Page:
Alabama Flax Tax Proposal--Vote Delayed
An Alabama Senate budget committee on Wednesday delayed a vote pushing for a flat state income tax. The Senate Finance and Taxation Education Committee held a public hearing for a bill that would propose a constitutional amendment creating a flat income tax for individuals and corporations. In order to impose a flax income tax, Alabama citizens must vote to pass it by a constitutional amendment.
The proposal would cut the personal income tax rate to 2.75 percent from 5 percent and lower the corporate income tax rate to 4.59 percent. If approved by the Alabama Legislature, the amendment, called "The Simplified Flat Tax Act of 2015," would require voter approval in 2016.
Senate sponsor Bill Hightower, R-Mobile, said he wants to simplify the state tax code so that tax returns fit on a 3x5 index card. Along with flat rates, it would also eliminate certain exemptions, credits and deductions. According to a fiscal note, the proposed rate that would begin in tax year 2017 would reduce fiscal year 2018 revenue from the Education Trust Fund by $146.5 million.
Hightower said the goal is to make the tax plan revenue neutral. "There's no way I'm going to try to cut revenue that comes in," he told the committee. Some say doing away with deductions and credits would harm retirees and low-income families. Sen. Vivian Figures, D-Mobile, said she could never support the bill. She said there are other ways of simplifying the tax code. "You know the saying 'to whom much is given much is required,'" she said. "God has blessed us so that some of us can make money, but I just don't see how it's fair to have a tax rate for everybody."
In a statement Wednesday afternoon, Hightower said the public hearing was designed to bring all stakeholders to the discussion. He said concerns related to how a flat tax would affect low-income families and defined benefit plans for retirees will be addressed in a related bill laying out the details of the plan. "When complete, the plan will include stakeholder input and be a fair and balanced approach for Alabama residents," he said.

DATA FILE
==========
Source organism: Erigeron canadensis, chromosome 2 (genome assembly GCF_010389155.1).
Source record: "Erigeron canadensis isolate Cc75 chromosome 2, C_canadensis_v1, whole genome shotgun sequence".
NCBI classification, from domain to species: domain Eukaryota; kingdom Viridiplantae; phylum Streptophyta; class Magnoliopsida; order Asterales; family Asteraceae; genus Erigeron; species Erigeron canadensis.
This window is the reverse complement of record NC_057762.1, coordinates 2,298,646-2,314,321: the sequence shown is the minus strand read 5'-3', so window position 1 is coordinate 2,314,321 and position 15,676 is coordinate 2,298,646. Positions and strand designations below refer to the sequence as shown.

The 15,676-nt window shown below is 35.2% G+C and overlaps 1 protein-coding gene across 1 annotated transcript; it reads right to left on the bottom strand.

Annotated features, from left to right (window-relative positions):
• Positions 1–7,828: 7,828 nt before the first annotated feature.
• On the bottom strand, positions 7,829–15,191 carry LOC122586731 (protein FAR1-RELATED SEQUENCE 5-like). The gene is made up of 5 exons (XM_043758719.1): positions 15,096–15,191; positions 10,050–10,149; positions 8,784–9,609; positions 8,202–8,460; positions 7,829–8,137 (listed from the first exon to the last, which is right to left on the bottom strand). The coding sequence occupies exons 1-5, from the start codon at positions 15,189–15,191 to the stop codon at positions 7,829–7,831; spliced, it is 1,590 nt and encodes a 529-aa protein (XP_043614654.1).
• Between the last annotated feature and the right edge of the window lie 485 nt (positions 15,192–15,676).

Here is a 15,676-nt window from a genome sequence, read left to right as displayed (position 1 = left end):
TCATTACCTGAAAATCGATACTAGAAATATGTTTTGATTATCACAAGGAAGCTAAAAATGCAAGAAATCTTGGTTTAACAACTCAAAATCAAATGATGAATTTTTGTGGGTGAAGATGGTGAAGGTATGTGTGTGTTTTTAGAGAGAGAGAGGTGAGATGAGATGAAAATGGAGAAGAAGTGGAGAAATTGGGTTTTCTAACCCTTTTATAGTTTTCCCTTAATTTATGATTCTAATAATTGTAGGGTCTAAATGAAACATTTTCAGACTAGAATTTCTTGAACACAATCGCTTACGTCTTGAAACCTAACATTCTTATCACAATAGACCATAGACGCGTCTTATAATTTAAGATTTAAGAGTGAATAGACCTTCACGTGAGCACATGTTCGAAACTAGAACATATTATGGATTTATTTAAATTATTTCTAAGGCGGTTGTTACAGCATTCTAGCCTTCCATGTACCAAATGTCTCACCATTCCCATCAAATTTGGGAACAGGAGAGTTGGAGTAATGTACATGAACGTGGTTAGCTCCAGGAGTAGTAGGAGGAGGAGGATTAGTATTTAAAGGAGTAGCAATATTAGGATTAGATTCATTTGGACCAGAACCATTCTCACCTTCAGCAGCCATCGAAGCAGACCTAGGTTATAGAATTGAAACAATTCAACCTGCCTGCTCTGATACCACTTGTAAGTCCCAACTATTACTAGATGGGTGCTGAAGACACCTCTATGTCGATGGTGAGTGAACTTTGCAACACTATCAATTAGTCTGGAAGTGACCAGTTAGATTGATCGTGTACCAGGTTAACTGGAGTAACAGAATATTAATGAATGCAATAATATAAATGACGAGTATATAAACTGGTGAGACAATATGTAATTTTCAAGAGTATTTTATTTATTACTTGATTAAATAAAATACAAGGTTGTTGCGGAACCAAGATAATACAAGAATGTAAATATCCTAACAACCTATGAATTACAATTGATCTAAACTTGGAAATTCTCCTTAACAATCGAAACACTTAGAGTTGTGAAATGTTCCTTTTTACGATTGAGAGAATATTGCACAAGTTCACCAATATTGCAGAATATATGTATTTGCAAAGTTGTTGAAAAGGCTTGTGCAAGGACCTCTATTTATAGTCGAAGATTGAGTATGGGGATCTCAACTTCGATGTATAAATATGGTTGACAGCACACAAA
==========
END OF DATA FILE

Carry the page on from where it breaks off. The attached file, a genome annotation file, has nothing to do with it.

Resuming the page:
Kimble Forrister, executive director of Alabama Arise, an advocacy group for low-income families, said he isn't necessarily for or against a flat tax. He gave the committee several suggestions for how to make a flat tax better for taxpayers below the poverty line.
Forrister said the bill in its current form would benefit the wealthiest Alabamians while hurting the poorest. He said a way to solve that would be to increase the income tax threshold for low-income families. Alabama's current income threshold is $12,600. Forrister said no other state with a flat tax taxes a family with an income below the poverty line. "Alabama can't move forward as long as we have an outdated, upside down tax system," he said. Forrister said Alabama could look at Colorado's flat tax model as example for its own.